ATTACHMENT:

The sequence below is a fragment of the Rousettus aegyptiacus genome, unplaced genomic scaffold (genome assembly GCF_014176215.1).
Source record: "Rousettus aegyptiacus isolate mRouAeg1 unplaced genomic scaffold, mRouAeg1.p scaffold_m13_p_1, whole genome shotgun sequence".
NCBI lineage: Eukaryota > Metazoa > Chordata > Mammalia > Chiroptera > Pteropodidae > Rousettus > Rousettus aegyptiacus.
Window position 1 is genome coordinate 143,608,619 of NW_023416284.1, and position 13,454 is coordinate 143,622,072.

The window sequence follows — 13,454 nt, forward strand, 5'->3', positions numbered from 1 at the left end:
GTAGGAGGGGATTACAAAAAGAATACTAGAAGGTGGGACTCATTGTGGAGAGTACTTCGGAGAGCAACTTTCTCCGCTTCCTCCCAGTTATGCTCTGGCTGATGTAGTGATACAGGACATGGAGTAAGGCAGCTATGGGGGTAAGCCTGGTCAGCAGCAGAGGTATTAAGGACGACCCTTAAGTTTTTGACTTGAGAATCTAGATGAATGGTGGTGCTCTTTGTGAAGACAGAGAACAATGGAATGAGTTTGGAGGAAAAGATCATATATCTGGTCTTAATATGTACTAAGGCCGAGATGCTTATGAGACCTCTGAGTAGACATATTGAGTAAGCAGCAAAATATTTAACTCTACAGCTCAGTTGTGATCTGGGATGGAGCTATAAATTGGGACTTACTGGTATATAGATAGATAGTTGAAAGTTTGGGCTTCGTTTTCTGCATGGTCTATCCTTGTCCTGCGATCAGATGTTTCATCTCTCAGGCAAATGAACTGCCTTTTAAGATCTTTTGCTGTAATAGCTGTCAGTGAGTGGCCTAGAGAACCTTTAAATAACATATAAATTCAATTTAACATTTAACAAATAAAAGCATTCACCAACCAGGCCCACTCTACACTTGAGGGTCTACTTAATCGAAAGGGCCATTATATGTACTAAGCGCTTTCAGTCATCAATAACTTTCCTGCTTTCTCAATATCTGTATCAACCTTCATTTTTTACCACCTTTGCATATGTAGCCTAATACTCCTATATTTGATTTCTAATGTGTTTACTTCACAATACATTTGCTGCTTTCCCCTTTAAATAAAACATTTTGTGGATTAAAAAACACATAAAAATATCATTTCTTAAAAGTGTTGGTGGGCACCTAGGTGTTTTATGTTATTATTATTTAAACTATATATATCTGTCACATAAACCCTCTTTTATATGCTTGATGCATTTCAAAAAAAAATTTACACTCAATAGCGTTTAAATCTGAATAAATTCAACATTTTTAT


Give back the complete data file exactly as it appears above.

The sequence below is a fragment of the Rousettus aegyptiacus genome, unplaced genomic scaffold (genome assembly GCF_014176215.1).
Source record: "Rousettus aegyptiacus isolate mRouAeg1 unplaced genomic scaffold, mRouAeg1.p scaffold_m13_p_1, whole genome shotgun sequence".
NCBI lineage: Eukaryota > Metazoa > Chordata > Mammalia > Chiroptera > Pteropodidae > Rousettus > Rousettus aegyptiacus.
Window position 1 is genome coordinate 143,608,619 of NW_023416284.1, and position 13,454 is coordinate 143,622,072.

The window sequence follows — 13,454 nt, forward strand, 5'->3', positions numbered from 1 at the left end:
GTAGGAGGGGATTACAAAAAGAATACTAGAAGGTGGGACTCATTGTGGAGAGTACTTCGGAGAGCAACTTTCTCCGCTTCCTCCCAGTTATGCTCTGGCTGATGTAGTGATACAGGACATGGAGTAAGGCAGCTATGGGGGTAAGCCTGGTCAGCAGCAGAGGTATTAAGGACGACCCTTAAGTTTTTGACTTGAGAATCTAGATGAATGGTGGTGCTCTTTGTGAAGACAGAGAACAATGGAATGAGTTTGGAGGAAAAGATCATATATCTGGTCTTAATATGTACTAAGGCCGAGATGCTTATGAGACCTCTGAGTAGACATATTGAGTAAGCAGCAAAATATTTAACTCTACAGCTCAGTTGTGATCTGGGATGGAGCTATAAATTGGGACTTACTGGTATATAGATAGATAGTTGAAAGTTTGGGCTTCGTTTTCTGCATGGTCTATCCTTGTCCTGCGATCAGATGTTTCATCTCTCAGGCAAATGAACTGCCTTTTAAGATCTTTTGCTGTAATAGCTGTCAGTGAGTGGCCTAGAGAACCTTTAAATAACATATAAATTCAATTTAACATTTAACAAATAAAAGCATTCACCAACCAGGCCCACTCTACACTTGAGGGTCTACTTAATCGAAAGGGCCATTATATGTACTAAGCGCTTTCAGTCATCAATAACTTTCCTGCTTTCTCAATATCTGTATCAACCTTCATTTTTTACCACCTTTGCATATGTAGCCTAATACTCCTATATTTGATTTCTAATGTGTTTACTTCACAATACATTTGCTGCTTTCCCCTTTAAATAAAACATTTTGTGGATTAAAAAACACATAAAAATATCATTTCTTAAAAGTGTTGGTGGGCACCTAGGTGTTTTATGTTATTATTATTTAAACTATATATATCTGTCACATAAACCCTCTTTTATATGCTTGATGCATTTCAAAAAAAAATTTACACTCAATAGCGTTTAAATCTGAATAAATTCAACATTTTTAT